Let me just tell you first off that it is impossible for you to be as disappointed with this writeup as I was with the explosion proof flashlight.

This particular equipment issue list was something I had been waiting for for over a year. On this list was something I had wanted since joining - flight suits. Nomex pyjamas, basically. They are the ultimate of ultimates. The holiest of holies. They are the most coveted uniform item attainable by anyone who isn't special forces, because it means that you'll never be ironing again, you're going to look like a badass even if your job is 90% paperwork, and hey, they're fireproof resistant to 800 degrees Fahrenheit, even though your underwear probably is not. What is there to possibly not like?

There were Nomex jackets, winter and summer weight. Great, more stuff that I have to have Velcro sewn onto.

Some new Nomex gloves, some new leather gloves. A couple new pairs of boots. These things were nice, but not really necessary.

An A-3 bag, and a helmet bag. The helmet bag is nice - it's basically a big olive drab nylon purse, originally meant to carry an aviator's helmet, but what it ends up carrying is everything but a helmet. It's a purse for us big macho military guys, and nothing more.

Socks. Heh. New socks. Cool, I guess.

Headsets for use on the plane. Nice. This particular model runs for about a grand if you were to buy one out of pocket.

Explosion proof flashlight.

Hold it right there. Right. There. What does that say?

explosion proof flashlight QTY: 1

I'm laughing uncontrollably at this point and gesticulating wildly at that line on the issue letter. I'm sure there must be some mistake. What could this possibly mean? Is there some reason there should be an explosion proof flashlight? Shouldn't they save these things for EOD? Why isn't any of my other gear explosion proof? Is it someone's idea of "emergency equipment" so that if the plane blows up, I'll still be able to see in the dark if I happen to survive? I'm just picturing the testing that would have been done to get this certified by the government. An explosion proof flashlight. How many of them did they blow up before they got it right? Shouldn't it be "explosion resistant", like my flight suits are "fire resistant" and not "fire PROOF"?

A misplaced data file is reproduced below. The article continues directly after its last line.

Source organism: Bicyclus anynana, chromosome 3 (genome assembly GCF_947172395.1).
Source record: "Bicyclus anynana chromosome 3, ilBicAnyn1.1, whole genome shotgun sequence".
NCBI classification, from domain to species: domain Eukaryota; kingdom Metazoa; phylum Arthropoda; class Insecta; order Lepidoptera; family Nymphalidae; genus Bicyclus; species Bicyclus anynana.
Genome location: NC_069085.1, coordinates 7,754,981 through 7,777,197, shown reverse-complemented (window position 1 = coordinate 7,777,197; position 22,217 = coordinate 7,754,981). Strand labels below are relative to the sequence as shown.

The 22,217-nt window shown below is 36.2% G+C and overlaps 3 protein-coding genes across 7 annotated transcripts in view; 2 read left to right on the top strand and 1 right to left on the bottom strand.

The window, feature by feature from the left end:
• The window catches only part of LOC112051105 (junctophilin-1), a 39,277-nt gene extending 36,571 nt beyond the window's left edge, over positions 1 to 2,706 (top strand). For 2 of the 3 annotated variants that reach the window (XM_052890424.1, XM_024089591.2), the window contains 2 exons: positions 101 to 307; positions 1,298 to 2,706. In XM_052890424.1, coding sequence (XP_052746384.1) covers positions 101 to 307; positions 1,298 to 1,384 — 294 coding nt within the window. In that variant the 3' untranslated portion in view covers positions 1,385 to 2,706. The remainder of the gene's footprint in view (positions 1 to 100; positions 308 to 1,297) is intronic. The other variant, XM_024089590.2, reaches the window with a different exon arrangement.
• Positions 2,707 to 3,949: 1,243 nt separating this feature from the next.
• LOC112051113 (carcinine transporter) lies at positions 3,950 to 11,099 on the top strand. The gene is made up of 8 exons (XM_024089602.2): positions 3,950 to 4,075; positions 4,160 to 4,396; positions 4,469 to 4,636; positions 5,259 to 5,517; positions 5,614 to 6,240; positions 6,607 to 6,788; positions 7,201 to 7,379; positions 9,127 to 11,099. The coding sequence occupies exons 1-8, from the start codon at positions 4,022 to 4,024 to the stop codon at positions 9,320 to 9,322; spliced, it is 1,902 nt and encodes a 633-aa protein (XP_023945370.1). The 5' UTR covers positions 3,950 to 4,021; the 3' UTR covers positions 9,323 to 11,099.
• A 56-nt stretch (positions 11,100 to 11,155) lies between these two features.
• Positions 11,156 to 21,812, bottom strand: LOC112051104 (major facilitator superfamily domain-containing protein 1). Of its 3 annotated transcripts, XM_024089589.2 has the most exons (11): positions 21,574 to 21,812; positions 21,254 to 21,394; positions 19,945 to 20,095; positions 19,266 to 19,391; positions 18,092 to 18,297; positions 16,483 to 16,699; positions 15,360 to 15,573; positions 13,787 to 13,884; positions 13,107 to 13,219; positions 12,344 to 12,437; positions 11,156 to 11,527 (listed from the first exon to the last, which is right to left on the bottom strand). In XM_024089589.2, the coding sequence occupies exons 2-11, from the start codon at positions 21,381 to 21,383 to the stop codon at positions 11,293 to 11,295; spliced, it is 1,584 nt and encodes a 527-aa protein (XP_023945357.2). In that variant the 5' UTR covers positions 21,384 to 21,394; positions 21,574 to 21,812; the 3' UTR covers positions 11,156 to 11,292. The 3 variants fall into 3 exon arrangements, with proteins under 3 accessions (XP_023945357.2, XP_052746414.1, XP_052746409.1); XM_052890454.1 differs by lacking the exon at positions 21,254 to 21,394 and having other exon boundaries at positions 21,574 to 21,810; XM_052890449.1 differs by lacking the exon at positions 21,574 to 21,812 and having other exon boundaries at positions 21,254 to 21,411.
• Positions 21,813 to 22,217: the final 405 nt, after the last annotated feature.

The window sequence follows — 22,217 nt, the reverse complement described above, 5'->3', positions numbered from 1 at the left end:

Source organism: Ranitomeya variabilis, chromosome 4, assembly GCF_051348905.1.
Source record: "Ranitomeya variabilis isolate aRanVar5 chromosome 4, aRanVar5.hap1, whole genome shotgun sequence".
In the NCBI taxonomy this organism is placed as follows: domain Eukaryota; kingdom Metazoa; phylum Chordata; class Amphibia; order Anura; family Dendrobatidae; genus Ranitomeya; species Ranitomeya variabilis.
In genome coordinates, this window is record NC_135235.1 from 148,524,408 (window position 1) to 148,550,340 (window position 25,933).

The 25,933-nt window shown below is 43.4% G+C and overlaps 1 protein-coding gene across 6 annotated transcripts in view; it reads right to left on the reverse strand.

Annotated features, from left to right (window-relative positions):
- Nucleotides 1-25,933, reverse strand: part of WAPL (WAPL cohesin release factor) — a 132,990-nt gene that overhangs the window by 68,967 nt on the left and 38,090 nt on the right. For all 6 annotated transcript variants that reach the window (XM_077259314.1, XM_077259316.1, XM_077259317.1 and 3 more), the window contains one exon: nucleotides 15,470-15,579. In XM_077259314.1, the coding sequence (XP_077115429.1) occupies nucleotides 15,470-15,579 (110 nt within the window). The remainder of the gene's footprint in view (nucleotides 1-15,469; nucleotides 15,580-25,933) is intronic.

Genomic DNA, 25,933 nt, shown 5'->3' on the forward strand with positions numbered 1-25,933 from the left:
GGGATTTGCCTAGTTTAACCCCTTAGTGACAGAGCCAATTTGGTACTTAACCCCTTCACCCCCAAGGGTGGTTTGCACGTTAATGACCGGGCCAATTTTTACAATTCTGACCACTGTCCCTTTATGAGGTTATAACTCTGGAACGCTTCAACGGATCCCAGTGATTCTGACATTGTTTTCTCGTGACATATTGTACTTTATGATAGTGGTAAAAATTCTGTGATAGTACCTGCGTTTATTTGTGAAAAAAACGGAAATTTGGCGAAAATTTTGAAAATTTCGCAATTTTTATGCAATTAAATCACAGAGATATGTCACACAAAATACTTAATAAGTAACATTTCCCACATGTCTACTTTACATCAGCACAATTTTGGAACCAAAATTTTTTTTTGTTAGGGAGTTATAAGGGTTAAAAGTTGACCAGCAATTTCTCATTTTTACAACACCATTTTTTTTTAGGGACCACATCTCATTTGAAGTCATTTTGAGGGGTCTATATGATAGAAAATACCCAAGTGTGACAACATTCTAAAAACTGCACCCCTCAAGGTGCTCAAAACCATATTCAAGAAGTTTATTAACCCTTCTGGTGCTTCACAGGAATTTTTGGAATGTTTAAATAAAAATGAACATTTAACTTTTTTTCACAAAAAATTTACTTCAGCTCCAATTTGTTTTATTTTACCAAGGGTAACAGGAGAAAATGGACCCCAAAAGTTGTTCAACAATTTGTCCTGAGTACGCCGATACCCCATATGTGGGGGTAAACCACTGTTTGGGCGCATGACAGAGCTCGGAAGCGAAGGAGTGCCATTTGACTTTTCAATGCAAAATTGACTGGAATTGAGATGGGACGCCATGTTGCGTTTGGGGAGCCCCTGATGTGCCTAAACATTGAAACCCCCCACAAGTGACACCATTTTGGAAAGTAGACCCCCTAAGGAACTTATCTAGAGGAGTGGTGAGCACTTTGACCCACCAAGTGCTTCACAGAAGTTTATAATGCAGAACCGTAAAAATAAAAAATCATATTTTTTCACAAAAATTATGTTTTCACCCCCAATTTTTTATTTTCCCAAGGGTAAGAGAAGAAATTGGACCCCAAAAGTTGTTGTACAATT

I ran this entire thought process backwards and forwards, attempting to rationalize what I was seeing.

An airman in maintenance ruined it for me. Turns out they're incorrectly named - they aren't explosion proof. In his words, they are "explosion-causing proof". Something to do with the O-rings at each set of threads and a specially wired bulb, and non-static coating on the plastic of the body. There's a little stamp in the body of the flashlight that specifies what concentrations of what gasses it's been tested at to be safe.

Turns out it's just a dorky black and yellow flashlight with a weak bulb and a tendency to not turn on reliably.

The moment I was handed my explosion-causing proof flashlight was definitely within the top 10 most disappointing moments of my entire life.

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